Pro Wrestling Hotline, 1980’s
Unless you were a fan in the mid 1980’s to the turn of the century, I don’t think you can fully grasp just how prevalent hotlines were in the world of professional wrestling. In the days before the world wide webs, getting wrestling news wasn’t very easy. Sure, you could hit the local Super-X and grab a copy of Pro Wrestling Illustrated (and heaven knows how many of those mags I purchased back in the day), but despite my love for them, even I will admit that they were more storyline and fantasy than anything that could tell you what was really happening behind the scenes in professional wrestling. And while the Observer and other newsletters existed, you had to be somewhat of what I would classify as an insider to even know how you could get them.
Hotlines on the other hand…they were everywhere.
There were ads for them in the aforementioned magazines certainly. Not just like one here and there, but all over the magazines, specifically in the prime locations like the back cover. Seriously, look at that one – Hulk Hogan is waiting for your call, brother! And at just $1.99 per minute, you’d almost be a Benedict Arnold of a Hulkamaniac at not risk the wrath of your parents by giving him a ring!
Other folks had their hotlines as well. I guarantee you that when I start typing 1-900-909…anyone over the age of 35 will immediately be screaming out “9900!” Yep, that was the old WCW hotline, and that thing had to have paid off Gene Okerlund’s mortgage ten times over.
Heck, even local folks would have their phone lines…including this one, that still is in existence to this very day!
That there is the DIAMOND DAN HOTTLINE. Once upon forever ago, a young heel RD was one of the options you could choose, just by pushing a digit on your touch tone phone. Think I was option 3. And get this, people could actually leave us messages too. By golly, I’ll never forget that old hag Vera leaving me this one (and even though I’ve bleeped it out, trust me, this is in no way suitable for work!).
Here’s a fun fact for you too: you know f4wonline.com, arguably the biggest wrestling site in the world? It’s run by my co-author of The Death of WCW, my friend Bryan Alvarez. He met his partner in crime, Dave Meltzer, courtesy of DAVE’S hotline.
Hopefully I’ve made my point about the importance of these silly things.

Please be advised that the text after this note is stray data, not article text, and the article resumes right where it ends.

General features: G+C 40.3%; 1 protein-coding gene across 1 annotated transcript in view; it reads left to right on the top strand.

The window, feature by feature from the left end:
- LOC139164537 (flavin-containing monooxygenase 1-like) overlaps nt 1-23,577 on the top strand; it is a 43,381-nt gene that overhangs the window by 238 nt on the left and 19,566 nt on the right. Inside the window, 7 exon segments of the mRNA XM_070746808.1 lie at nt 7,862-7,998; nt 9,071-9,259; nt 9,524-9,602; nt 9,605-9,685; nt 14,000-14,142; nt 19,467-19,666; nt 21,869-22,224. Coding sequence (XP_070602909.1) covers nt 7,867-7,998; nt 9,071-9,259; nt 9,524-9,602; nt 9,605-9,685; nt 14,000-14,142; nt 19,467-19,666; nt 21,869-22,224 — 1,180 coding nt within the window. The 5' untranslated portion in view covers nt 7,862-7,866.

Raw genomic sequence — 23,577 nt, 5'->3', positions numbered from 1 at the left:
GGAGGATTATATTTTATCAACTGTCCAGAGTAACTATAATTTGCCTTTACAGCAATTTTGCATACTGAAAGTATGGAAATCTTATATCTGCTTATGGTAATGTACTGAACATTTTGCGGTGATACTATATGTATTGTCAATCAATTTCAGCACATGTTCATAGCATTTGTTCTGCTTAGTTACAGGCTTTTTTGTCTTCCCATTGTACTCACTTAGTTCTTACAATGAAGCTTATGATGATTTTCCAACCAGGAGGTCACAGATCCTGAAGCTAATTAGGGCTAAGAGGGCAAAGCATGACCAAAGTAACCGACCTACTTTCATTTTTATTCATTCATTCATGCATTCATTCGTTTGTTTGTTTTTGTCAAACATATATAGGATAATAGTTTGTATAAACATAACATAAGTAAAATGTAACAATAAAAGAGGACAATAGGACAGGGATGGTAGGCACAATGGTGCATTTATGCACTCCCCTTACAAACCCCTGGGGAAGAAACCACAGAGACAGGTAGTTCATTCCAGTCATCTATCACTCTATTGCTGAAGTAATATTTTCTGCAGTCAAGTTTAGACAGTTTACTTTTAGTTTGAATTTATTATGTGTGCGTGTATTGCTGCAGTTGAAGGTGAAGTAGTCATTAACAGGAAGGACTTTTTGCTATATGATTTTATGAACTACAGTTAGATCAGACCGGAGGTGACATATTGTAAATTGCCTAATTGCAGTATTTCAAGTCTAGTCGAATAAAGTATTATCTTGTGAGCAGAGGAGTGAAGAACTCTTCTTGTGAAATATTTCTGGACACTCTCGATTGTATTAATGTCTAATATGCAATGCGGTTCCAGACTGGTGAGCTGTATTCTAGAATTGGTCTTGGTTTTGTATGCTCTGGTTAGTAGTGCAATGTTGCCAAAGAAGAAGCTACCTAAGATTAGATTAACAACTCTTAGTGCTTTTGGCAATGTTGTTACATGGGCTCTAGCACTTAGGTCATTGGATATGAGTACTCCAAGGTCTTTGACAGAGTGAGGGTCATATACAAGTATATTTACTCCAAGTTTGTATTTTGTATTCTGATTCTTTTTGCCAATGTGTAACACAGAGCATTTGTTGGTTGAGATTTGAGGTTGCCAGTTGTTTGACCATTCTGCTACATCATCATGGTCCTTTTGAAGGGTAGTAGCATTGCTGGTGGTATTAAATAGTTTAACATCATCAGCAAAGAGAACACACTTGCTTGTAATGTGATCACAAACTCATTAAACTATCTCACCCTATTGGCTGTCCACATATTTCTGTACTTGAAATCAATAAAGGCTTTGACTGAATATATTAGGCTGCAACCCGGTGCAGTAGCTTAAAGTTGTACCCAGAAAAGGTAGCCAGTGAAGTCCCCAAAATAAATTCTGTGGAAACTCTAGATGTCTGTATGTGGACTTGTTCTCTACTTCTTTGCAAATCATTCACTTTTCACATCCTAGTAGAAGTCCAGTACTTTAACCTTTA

But today, we’re not here to talk Hogan or WCW or Bryan and Dave or even the Splendid Gem of Professional Wrestling. Instead, we’re going to talk about the Captain himself…
And here you thought I was going to post a picture of Mike Rotundo, half man, half boat.
No no, we need to talk about one Louis Albano.
And here I thought trying to explain the concept of a wrestling hotline was tough – how on earth do I try to explain to newer fans who…or what…Captain Lou Albano was?
The simple version, I guess, is that Lou was a wrestler in the 1950s and 1960s, transitioning to a role as a manager in the 19770s. Around the time I became a fan, he was knee deep in the legendary Rock n Wrestling connection, joined at the hip with Cyndi Lauper, Wendi Richter, and the Fabulous Moolah.
He had a pretty diverse career to say the very least. While some will recall Lou as being “The Guiding Light” of tag team champions, others may hear his name and remember his stint as one of the first live action versions of Super Mario (“Do the Mario!”).
I’ll always think of the time he was in that weird Goonies video where Nikolai Volkoff was milking a plastic cow.
Today, though, I want to tell you about how Lou was a mainstay in the hotline scene. I guess it made sense – he had ‘retired’ from the WWF at the time and he could easily use his decades of fame to make some bones while staying off the road. As Lou was blessed with the gift of gab, it was a natural fit.
While I sadly have no recordings of these old hotline calls (and there seems to be VERY few of these that ever wound up recorded from any of the numbers), finding commercials for them is no problem. No idea how many of these Lou recorded, but it seemed like dozens of them. Either they were super cheap to produce or Lou was making so much fat cash on the phone that he had money to burn.
So let’s go through my some of those old commercials- pretty sure they will give you an idea of what kind of lunacy you were going to hear.